Issue #12133 has been updated by shevegen (Robert A. Heiler).


> where a square bracket indicates boundary inclusion and a parenthesis
> represents boundary exclusion.

I do not like the suggestion but I hope you are not too discouraged.

The reason is ... actually a weird one. I have fairly bad eyesight,
and I'd appreciate if I would not have to look hard between differences
of [] and () for Ranges. There is already, IMO, a lot of additional
meanings in Ruby; Array [], Hash-like notation {}, and to be completely
honest, I'd rather like it if ruby would not add too many hard-to-differ
syntaxes.

I think matz once said that about the lonely person staring at a dot
operator, that the notation foo&.bar() was slightly harder to read
than foo.&bar() or something like that. I actually think that both
notations aren't that easy to read but I agree that one style may be
a bit harder than the other.

Another reason why I dislike the proposal is, well ... take perl.

Perl used a lot of the $ variables such as $: $& and so forth. And
while this can be useful (I use $1 $2 for regexes a lot, for example,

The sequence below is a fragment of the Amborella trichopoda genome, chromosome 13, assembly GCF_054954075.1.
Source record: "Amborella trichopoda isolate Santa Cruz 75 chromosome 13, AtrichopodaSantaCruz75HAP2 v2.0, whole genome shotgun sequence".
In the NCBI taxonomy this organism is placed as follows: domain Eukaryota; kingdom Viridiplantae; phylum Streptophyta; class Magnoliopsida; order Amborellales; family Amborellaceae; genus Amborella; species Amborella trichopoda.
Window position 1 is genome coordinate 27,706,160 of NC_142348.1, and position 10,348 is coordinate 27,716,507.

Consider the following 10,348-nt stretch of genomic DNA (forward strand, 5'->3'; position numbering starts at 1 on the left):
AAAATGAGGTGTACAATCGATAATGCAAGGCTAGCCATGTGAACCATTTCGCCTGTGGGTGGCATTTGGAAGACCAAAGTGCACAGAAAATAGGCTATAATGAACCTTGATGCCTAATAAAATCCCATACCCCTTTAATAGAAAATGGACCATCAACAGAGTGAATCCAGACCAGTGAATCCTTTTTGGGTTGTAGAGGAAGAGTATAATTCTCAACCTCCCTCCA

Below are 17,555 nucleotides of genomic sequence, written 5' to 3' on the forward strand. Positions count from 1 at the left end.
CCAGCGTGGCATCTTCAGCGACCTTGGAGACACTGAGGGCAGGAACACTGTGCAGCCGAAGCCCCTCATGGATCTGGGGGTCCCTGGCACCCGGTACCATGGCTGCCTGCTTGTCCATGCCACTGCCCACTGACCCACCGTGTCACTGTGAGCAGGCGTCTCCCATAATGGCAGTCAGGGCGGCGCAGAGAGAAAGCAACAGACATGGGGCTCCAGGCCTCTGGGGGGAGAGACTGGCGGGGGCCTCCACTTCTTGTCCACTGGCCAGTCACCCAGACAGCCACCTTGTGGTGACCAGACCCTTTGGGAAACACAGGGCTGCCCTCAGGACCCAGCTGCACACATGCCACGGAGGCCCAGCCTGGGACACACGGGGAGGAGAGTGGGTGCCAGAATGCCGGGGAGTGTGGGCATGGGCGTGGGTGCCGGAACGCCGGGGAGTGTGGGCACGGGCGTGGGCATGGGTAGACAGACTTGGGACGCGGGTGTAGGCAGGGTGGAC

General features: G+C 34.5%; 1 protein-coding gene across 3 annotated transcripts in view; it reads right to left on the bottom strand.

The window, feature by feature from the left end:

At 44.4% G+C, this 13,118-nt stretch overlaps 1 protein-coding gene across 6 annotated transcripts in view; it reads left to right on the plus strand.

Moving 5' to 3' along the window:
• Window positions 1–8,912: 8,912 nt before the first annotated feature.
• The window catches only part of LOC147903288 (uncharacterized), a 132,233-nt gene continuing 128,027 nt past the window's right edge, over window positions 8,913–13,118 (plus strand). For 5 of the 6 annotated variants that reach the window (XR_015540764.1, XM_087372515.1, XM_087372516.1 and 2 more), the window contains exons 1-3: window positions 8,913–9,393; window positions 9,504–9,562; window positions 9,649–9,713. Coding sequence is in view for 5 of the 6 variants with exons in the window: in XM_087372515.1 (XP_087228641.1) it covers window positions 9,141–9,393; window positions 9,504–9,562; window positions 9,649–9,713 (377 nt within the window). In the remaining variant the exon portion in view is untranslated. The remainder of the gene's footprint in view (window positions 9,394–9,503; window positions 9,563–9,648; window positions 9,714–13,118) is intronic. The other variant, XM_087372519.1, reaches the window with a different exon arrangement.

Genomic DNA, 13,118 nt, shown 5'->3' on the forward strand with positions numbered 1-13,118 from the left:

but they are different because the numbers are easy for my mind
to map to) since you don't have to type much, I find them very 
difficult to remember offhand. The english variable names are a
bit easier to remember but also not ... perfect. The reason I
mention this is because your suggestion started with "An intuitive,
approach", and to be honest, to me it is not intuitive at all 
that [] would behave differently than () for Ranges.

I'd much prefer to simply keep the way how Ranges worked in ruby.

----------------------------------------
Feature #12133: Ability to exclude start when defining a range
https://bugs.ruby-lang.org/issues/12133#change-67697

* Author: slash_nick (Ryan Hosford)
* Status: Feedback
* Priority: Normal
* Assignee: 
* Target version: 
----------------------------------------
An intuitive, approach would be to allow defining ranges like so:

~~~
[1..10]
[1..10)
(1..10]
(1..10)
~~~

... where a square bracket indicates boundary inclusion and a parenthesis represents boundary exclusion. The syntax there is obviously not going to work, but it demonstrates the idea.

A more feasible, still intuitive, solution might look like the following

~~~
(1..10)                # [1..10]
(1...10)               # [1..10) ... Alternatively: (1..10).exclude_end
(1..10).exclude_start  # (1..10]
(1...10).exclude_start # (1..10) ... Alternatively: (1..10).exclude_start.exclude_end
~~~

For consistency, I think we'd also want to add `#exclude_start?` & `#exclude_end` methods.



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